UNITED STATES SECURITIES AND EXCHANGE COMMISSION
Litigation Release No. 17629 / July 24, 2002
Securities and Exchange Commission v. Edward J. Smith and Robert W. Banning, Civil Action No. 02-1093-A (E.D. Va.)
SEC CHARGES TWO VIRGINIA MEN WITH INSIDER TRADING
Edward J. Smith and Robert W. Banning Charged With Securities Fraud
The Securities and Exchange Commission today charged Edward J. Smith of Springfield, Virginia, and Robert W. Banning of Arlington, Virginia, with insider trading in advance of the public announcement on July 26, 1999, that Softworks, Inc., would post a loss of $0.02 per share for the second quarter of 1999. The SEC's complaint charges that by selling Softworks stock before the earnings announcement, the two men avoided losses totalling $67,141. In addition, the complaint charges that Smith sold Softworks stock short before the announcement and made a profit of $19,575.
Simultaneous with the filing of the complaint, both men settled with the Commission. Without admitting or denying the allegations made by the Commission, Banning consented to the entry of an order enjoining him from violating Section 10(b) of the Securities Exchange Act of 1934 and Rule 10b-5 thereunder. The order requires Banning to pay $60,507.17 in disgorgement and prejudgment interest, and pay a civil penalty of $48,500.31. Without admitting or denying the allegations made by the Commission, Smith consented to the entry of an order enjoining him from violating Section 10(b) of the Securities Exchange Act of 1934 and Rule 10b-5 promulgated thereunder. The order requires Smith to pay $38,215.63 in disgorgement, but waives payment and does not impose a civil penalty based on Smith's sworn representations regarding financial condition.
The complaint alleges that Smith misappropriated confidential information regarding the second-quarter loss through his position or contacts as a security consultant for Softworks. According to the complaint, after misappropriating the information, Smith placed two calls to Banning, a close family friend who is an owner of car dealerships in Maryland. Within fifteen minutes after the calls, Banning called his broker and placed an order to sell all of his Softworks stock. The complaint alleges that by selling his shares before Softworks publicly announced its second-quarter loss, Banning unlawfully avoided a loss of approximately $48,500. The next day, Smith sold all of his shares of Softworks stock, unlawfully avoiding a loss of approximately $18,641. One day after his sale, Smith placed his first-ever trade on margin, selling Softworks stock short. Both Banning and Smith sold Softworks stock at prices above $10.00. After Softworks publicly announced its second-quarter loss on July 26, 1999, its stock price dropped by over a third from its closing price on the previous trading day, closing at approximately $5.28 per share. The complaint alleges that after the announcement, Smith covered his short sale, making an unlawful profit of approximately $19,575.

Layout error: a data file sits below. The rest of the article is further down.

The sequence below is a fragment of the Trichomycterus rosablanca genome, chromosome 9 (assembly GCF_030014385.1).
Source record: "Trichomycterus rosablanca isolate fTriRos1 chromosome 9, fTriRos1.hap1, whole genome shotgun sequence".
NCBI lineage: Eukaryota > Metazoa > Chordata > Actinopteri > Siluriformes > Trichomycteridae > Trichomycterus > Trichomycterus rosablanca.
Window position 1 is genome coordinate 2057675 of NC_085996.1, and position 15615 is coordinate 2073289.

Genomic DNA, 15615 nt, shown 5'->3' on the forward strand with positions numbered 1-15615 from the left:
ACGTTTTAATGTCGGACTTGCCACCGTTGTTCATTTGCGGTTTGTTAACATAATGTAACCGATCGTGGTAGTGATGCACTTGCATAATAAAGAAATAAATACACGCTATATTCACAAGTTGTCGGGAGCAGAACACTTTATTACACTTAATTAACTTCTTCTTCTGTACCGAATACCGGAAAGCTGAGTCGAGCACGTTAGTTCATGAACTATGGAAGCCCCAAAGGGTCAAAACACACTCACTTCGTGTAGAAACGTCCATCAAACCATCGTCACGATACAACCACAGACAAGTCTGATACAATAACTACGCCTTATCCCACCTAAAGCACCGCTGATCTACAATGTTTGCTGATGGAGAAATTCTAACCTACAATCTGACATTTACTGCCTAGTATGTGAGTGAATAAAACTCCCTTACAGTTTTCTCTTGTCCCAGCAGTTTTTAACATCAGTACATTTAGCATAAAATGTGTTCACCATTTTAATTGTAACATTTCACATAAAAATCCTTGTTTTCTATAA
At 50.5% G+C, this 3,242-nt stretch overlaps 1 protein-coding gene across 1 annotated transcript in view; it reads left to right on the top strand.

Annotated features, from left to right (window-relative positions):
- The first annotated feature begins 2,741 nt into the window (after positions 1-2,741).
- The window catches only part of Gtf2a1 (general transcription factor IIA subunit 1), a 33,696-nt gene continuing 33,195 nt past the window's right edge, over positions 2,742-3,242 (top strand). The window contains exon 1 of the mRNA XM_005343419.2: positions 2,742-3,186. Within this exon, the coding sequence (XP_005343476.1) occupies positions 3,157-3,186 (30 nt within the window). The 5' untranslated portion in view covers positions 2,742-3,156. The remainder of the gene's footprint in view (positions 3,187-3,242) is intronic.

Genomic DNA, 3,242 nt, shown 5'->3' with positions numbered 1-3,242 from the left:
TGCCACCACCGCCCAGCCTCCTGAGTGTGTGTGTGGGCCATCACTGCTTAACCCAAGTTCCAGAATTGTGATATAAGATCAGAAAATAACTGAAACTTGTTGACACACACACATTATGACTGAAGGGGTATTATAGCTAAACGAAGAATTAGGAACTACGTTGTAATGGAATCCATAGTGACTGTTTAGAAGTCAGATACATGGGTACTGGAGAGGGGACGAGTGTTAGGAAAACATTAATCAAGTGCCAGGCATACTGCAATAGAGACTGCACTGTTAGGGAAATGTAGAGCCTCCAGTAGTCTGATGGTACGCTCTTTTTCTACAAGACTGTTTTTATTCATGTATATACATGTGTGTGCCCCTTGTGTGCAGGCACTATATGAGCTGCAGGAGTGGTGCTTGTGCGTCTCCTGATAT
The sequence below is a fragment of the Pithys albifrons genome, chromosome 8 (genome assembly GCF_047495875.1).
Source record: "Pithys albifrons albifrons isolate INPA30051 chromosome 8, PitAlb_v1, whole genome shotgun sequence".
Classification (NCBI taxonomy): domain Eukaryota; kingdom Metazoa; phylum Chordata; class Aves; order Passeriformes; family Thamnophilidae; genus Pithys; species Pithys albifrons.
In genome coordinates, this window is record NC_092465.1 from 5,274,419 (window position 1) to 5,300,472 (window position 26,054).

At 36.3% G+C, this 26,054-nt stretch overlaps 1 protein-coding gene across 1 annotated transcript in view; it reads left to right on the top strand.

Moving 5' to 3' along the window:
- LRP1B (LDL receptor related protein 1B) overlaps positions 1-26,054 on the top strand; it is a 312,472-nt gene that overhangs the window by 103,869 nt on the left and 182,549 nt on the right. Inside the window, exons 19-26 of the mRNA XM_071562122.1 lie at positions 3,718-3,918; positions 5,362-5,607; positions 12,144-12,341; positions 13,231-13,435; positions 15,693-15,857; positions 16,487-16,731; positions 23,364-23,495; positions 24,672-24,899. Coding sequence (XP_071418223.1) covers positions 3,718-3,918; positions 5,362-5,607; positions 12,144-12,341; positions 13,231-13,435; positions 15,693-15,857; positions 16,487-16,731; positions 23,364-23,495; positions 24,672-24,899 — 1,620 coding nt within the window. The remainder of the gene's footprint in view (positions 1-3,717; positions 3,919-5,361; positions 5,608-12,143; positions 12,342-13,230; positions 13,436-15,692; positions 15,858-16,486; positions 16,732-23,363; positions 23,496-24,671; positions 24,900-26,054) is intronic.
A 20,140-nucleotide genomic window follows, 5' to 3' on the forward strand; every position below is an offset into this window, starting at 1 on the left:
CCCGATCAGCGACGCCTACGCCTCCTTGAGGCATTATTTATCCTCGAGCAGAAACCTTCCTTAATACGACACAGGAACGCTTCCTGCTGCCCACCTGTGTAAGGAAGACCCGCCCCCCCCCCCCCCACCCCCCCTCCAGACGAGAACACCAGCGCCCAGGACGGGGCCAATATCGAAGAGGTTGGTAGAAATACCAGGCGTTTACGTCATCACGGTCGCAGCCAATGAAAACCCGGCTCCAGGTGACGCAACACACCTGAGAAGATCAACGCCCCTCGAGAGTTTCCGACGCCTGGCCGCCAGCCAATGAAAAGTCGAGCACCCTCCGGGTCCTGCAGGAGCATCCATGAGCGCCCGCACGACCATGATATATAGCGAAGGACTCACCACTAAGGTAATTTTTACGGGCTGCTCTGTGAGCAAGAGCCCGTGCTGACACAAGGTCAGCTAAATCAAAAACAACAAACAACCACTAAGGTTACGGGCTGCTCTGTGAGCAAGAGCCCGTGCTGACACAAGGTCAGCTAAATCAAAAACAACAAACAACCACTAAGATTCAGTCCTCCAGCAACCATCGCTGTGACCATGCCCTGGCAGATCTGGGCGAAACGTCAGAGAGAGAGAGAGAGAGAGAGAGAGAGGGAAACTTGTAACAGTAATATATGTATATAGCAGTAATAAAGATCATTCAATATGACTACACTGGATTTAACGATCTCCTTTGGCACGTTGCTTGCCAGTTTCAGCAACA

The Commission gratefully acknowledges the assistance provided by NASD Regulation, Inc., in the investigation of this matter.